Rare conjoined grey whale twins have been found dead, washed ashore in a Mexican lagoon.
In video footage released by the Mexican Natural Protected Areas Commission, the twins - conjoined at the stomach - are seen in the Ojo de Liebre lagoon in the north-western state of Baja California Sur, which opens out into the Pacific Ocean.
Scientists from the commission told local media they believe the dead calves could have died as a result of a miscarriage. The commission say this could be the first recorded case of conjoined whale twins.
Mexico has issued a public alert after a truck carrying potentially "extremely dangerous" radioactive material was stolen on Monday, according to Mexican authorities.
The vehicle was carrying cobalt-60 from a hospital in the northern city of Tijuana to a waste storage site.
A statement from the UN nuclear watchdog, the International Atomic Energy Agency (IAEA), said:
At the time the truck was stolen, the source was properly shielded. However, the source could be extremely dangerous to a person if removed from the shielding, or if it was damaged.
The Mexican authorities are currently conducting a search for the source and have issued a press release to alert the public.
Hundreds of clowns have gathered in Mexico City for a "laugh-a-thon" to protest against gang violence in the country.
Around 500 entertainers from across Latin America laughed and played an assortment of comedy instruments for 15 minutes.
They were also protesting against reports that a gunman had disguised himself as a clown to kill a drug lord last week.
"We want a little bit of peace. We spread happiness, laughter, smiles. That's why we're clowns," said clown Esteban Garcia.
The rally took place on the penultimate day of the Latin American clown convention.
Soldiers dug through tons of mud and dirt in search of victims of a massive landslide, as Mexican authorities looked for a police helicopter that went missing while carrying out relief operations on the flood-stricken Pacific coast.
The helicopter with three crew members on board was returning from the remote mountain village of La Pintada, where the mudslide occurred, when it went missing on Thursday. There is still no sign of it, said Interior Secretary Miguel Angel Osorio Chong.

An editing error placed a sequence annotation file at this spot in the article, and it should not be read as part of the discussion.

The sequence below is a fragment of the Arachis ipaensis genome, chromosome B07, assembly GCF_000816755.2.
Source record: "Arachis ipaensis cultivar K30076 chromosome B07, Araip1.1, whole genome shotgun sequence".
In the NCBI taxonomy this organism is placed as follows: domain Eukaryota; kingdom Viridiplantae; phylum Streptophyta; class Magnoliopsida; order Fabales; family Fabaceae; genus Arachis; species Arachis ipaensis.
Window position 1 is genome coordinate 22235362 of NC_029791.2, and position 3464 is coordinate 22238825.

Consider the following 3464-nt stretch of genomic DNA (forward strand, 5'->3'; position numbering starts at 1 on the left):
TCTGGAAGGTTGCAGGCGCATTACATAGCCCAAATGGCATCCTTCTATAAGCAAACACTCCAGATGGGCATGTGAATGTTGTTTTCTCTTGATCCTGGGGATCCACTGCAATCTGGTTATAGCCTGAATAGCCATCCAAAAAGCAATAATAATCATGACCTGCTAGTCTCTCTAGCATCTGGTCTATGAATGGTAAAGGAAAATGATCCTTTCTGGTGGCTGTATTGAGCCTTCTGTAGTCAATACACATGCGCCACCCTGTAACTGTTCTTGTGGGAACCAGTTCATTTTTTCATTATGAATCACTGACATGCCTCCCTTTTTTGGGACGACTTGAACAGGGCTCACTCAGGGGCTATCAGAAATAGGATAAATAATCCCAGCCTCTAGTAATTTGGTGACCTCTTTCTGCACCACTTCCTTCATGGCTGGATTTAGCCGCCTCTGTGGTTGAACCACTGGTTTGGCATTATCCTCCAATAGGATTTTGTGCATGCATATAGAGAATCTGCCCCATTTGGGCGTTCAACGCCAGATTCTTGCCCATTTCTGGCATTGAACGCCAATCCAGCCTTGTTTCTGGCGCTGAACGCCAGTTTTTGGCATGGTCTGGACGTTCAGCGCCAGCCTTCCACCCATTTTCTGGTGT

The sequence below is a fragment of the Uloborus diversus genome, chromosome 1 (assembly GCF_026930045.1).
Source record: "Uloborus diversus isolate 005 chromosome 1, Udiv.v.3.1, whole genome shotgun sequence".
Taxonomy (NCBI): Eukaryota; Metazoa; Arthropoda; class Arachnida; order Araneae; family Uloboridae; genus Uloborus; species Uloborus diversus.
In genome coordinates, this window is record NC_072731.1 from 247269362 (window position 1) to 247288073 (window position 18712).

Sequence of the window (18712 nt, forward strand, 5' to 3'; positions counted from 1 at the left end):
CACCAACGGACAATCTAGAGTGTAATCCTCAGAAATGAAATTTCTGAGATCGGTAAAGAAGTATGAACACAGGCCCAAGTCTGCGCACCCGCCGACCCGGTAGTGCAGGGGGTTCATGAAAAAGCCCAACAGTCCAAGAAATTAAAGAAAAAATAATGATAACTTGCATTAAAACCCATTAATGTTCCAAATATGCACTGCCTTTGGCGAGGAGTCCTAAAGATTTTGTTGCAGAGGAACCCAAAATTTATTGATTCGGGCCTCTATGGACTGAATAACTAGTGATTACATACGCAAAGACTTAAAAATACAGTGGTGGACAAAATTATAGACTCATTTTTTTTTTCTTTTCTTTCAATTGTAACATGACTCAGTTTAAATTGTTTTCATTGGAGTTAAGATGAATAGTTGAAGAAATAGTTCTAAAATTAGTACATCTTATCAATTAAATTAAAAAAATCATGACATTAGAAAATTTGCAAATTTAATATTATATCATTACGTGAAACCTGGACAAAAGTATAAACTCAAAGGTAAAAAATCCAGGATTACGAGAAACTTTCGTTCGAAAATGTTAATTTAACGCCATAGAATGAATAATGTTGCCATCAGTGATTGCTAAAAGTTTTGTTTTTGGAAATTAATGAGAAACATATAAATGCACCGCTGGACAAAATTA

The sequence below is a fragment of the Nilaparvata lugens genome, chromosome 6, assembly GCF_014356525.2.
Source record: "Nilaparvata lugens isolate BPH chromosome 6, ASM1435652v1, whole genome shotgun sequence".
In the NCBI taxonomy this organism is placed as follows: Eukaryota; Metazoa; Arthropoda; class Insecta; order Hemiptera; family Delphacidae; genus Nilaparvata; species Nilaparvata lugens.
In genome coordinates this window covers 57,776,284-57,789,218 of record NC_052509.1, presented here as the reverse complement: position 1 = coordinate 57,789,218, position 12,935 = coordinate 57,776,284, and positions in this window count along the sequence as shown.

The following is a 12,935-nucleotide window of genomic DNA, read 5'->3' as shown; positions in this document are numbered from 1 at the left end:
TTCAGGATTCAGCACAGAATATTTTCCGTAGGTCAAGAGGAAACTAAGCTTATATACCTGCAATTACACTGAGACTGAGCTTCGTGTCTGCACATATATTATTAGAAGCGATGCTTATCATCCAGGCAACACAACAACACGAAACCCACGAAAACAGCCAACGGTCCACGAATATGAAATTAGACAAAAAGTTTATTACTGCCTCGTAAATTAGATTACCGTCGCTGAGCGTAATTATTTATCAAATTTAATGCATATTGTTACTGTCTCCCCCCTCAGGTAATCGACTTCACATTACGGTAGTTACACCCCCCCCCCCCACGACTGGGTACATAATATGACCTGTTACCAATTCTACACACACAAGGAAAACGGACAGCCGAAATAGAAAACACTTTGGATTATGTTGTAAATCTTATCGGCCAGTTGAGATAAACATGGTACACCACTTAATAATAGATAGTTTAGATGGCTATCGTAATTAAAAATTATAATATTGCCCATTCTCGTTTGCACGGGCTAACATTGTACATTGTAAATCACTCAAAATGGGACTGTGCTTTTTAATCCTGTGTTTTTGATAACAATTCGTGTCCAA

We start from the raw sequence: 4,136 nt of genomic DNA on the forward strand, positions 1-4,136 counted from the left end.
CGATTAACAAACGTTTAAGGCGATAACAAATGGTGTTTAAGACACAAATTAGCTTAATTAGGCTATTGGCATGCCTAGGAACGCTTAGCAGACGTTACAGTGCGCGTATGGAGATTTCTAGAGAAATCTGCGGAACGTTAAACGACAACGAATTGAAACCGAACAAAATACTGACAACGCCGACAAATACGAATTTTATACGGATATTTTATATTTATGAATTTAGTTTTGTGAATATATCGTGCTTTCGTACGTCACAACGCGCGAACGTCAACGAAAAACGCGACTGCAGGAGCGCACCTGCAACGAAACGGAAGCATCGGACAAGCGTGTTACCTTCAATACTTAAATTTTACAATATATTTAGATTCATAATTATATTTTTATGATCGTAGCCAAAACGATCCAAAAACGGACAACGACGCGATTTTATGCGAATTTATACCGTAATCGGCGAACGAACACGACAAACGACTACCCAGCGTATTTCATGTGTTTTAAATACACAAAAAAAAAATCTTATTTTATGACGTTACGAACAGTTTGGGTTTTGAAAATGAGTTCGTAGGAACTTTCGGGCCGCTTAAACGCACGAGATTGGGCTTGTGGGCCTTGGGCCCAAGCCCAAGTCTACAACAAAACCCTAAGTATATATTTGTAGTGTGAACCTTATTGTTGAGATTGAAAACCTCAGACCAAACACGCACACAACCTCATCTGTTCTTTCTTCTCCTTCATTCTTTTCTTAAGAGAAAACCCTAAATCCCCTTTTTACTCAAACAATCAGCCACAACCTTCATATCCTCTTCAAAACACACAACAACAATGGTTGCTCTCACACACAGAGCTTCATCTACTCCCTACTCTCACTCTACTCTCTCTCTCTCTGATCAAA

Late last night, President Enrique Pena Nieto announced that the confirmed death toll from the flooding and landslides brought by the twin weekend storms of Manuel and Ingrid had risen to 101 from 97. The figure does not include the 68 missing.
Local authorities say that 80 people died in the weather tragedy and there are no flights out of the city from Acapulco airport.
New pictures show the scale of the devastation:
A crocodile was roaming the streets of Acapulco after floods hit Mexico.
Residents watched the reptile as it crawled along the road and eventually captured the crocodile, managing to shut its jaws with black tape.
Heavy rain from two storms has caused widespread devastation in the South American country, with the death toll now standing at 80, according to authorities.
In Acapulco, shops were looted and thousands of stranded tourists waited to leave the country by air.
At least 58 people are missing after a landslide near a mountain village in Mexico, the country's interior minister said.
Miguel Angel Osorio Chong said rescue crews evacuated 344 people from La Pintada and said many of them were hurt.
He said there was a risk of further landslides in the village, which has been pounded by rain from hurricane Manuel.
Huge floods have devastated parts of Mexico after rains caused landslides and flooding, As emergency services attempt to get food and clean water through to those effected here is a look at the details around the storms:
- Up to 55 people have died
- 40,000 mainly Mexican tourists have been stranded in Acapulco
- The main highway to Acapulco was hit by more than 13 landslides
- The heavy rains were spawned when two storms, tropical storm Manuel and hurricane Ingrid, converged
- The rain has caused more than 5 billion pesos ($387 million)
- Families waited at a military base for up to eight hours to be ferried to Mexico City
The main states affected include:
Since the weekend rains in Mexico to have killed at least 55 people in the states of Veracruz, Guerrero, Puebla, Hidalgo, Michoacan and Oaxaca, according to regional emergency services.
Guerrero, which is home to Acapulco, was the hardest hit with at least 34 people dead. Some streets in the state capital if Chilpancingo became rivers of mud with Mayor Mario Moreno saying the city had "collapsed."